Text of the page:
330.674.01 | AY 2012-2013 - 3rd Term | 3 Credit(s)
TTh 9:00:00 AM
  • Contact Information
    Holly Wilcox
    Diana Clarke
  • Course Learning Objectives

    Upon successfully completing this course, students will be able to:

    • Define and discuss suicide and suicidal behaviors from a public health framework
    • Describe the epidemiology, etiology, mechanisms, and interventions for attempted and completed suicide
    • Identify the essential clinical, social and ethical issues in the conduct of suicide research
  • Course Description
    Introduces students to the following content areas with regard to suicide: history and theories; epidemiology; etiological factors and mechanisms; clinical phenomenology and comorbid disorders; assessment of suicidal behaviors; special populations; preventive and treatment interventions; ethical issues on the conduct of research on suicidal populations.
  • Intended Audience
    Graduate and undergraduate students, fellows, residents, public health or clinical practitioners and administrators.
  • Methods of Assessment
    Student evaluation is based on class participation and a final 10 page paper on a public health aspect of suicide research.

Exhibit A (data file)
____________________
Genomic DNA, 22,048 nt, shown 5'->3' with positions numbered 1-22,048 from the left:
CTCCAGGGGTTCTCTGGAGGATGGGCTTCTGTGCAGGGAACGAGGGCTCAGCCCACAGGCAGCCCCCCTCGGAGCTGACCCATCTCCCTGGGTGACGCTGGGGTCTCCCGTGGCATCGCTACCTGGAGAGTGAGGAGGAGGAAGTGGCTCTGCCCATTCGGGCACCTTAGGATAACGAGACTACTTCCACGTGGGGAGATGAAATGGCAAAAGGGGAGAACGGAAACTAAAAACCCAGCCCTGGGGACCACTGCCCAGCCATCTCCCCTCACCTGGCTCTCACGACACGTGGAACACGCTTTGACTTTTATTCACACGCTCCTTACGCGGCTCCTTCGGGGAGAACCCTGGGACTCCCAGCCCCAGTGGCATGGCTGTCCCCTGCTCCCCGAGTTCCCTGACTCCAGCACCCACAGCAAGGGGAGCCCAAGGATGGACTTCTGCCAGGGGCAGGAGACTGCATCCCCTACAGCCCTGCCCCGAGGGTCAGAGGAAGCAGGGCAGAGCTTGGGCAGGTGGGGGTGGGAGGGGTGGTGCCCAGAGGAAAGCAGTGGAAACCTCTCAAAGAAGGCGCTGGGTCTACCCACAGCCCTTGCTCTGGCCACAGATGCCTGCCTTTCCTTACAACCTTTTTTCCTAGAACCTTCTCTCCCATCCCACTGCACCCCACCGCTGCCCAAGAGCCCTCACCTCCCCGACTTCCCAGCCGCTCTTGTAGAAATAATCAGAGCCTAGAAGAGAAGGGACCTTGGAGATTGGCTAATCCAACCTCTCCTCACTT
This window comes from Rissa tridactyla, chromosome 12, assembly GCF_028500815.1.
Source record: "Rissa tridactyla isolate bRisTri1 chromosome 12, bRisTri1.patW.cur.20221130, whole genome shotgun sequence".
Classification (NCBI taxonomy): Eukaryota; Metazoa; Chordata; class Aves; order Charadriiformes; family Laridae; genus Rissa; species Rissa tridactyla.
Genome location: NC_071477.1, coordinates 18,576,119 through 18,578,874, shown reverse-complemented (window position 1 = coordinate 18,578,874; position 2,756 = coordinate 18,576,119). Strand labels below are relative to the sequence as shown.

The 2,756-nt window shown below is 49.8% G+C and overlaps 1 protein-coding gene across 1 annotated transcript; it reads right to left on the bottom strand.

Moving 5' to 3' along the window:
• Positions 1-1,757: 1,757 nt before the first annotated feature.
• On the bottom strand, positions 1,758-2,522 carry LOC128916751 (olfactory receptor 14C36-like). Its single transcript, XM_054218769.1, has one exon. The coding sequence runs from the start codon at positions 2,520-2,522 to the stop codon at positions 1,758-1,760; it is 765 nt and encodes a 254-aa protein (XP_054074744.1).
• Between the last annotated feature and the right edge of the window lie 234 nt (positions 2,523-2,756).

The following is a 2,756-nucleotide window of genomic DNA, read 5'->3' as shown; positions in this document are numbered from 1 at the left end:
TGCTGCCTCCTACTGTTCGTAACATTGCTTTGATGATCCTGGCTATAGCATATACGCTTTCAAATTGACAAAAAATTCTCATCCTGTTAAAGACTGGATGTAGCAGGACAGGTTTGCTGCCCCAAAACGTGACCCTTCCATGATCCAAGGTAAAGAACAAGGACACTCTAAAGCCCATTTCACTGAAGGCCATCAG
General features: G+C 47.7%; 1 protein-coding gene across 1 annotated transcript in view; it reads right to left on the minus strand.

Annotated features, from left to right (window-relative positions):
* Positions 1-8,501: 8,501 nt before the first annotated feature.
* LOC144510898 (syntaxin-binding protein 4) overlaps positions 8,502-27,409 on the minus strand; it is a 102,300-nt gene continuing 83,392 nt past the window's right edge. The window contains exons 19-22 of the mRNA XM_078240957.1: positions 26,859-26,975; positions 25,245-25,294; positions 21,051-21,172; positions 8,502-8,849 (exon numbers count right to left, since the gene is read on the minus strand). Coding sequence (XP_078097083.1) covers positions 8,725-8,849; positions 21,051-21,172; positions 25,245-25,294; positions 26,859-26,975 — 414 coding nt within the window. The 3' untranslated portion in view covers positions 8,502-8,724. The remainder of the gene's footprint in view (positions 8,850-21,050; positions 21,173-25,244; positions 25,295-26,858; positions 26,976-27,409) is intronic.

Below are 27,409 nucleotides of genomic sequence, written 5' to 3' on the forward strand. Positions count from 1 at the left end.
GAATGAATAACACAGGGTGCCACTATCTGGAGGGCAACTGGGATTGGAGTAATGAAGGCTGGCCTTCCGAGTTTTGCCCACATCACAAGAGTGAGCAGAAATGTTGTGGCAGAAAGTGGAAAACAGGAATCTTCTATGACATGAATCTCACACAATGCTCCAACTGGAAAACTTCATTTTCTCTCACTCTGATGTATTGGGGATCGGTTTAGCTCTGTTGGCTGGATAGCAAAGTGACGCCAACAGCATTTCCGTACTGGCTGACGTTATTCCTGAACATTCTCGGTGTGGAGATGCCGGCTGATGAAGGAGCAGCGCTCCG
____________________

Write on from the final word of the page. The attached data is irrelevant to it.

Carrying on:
• Required Text(s)

    Additional Faculty Notes:


    Readings are offered to help students master the material.  Readings under “Recommended Readings” are highly recommended.  Readings under “Optional Readings” may be read by the student to enrich his/her knowledge of the material, but are not required for mastery.  The recommended text is available in the bookstore or online at .  All other listed articles are available on e-reserve.


    Recommended:  SK Goldsmith, TC Pellmar, AM Kleinman, WE Bunney, Editors, Committee on Pathophysiology & Prevention of Adolescent & Adult Suicide, Board on Neuroscience and Behavioral Health. Reducing Suicide: A National Imperative 2002.

    Also available online 


  • Course Schedule

    Please see the course Session for a full list of dates and items for this course.

  • Academic Ethics Code

    Students enrolled in the Bloomberg School of Public Health of The Johns Hopkins University assume an obligation to conduct themselves in a manner appropriate to the University's mission as an institution of higher education. A student is obligated to refrain from acts which he or she knows, or under the circumstances has reason to know, impair the academic integrity of the University. Violations of academic integrity include, but are not limited to: cheating; plagiarism; knowingly furnishing false information to any agent of the University for inclusion in the academic record; violation of the rights and welfare of animal or human subjects in research; and misconduct as a member of either School or University committees or recognized groups or organizations.

  • Welcome Message

    Welcome to the Course!!

  • Contact Information(from old syllabus)

    Grace Lee
    Office: Hampton House 810

  • Disability Support Services
    If you are a student with a documented disability who requires an academic accommodation, please contact the Office of Student Life Services at 410-955-3034 or via email at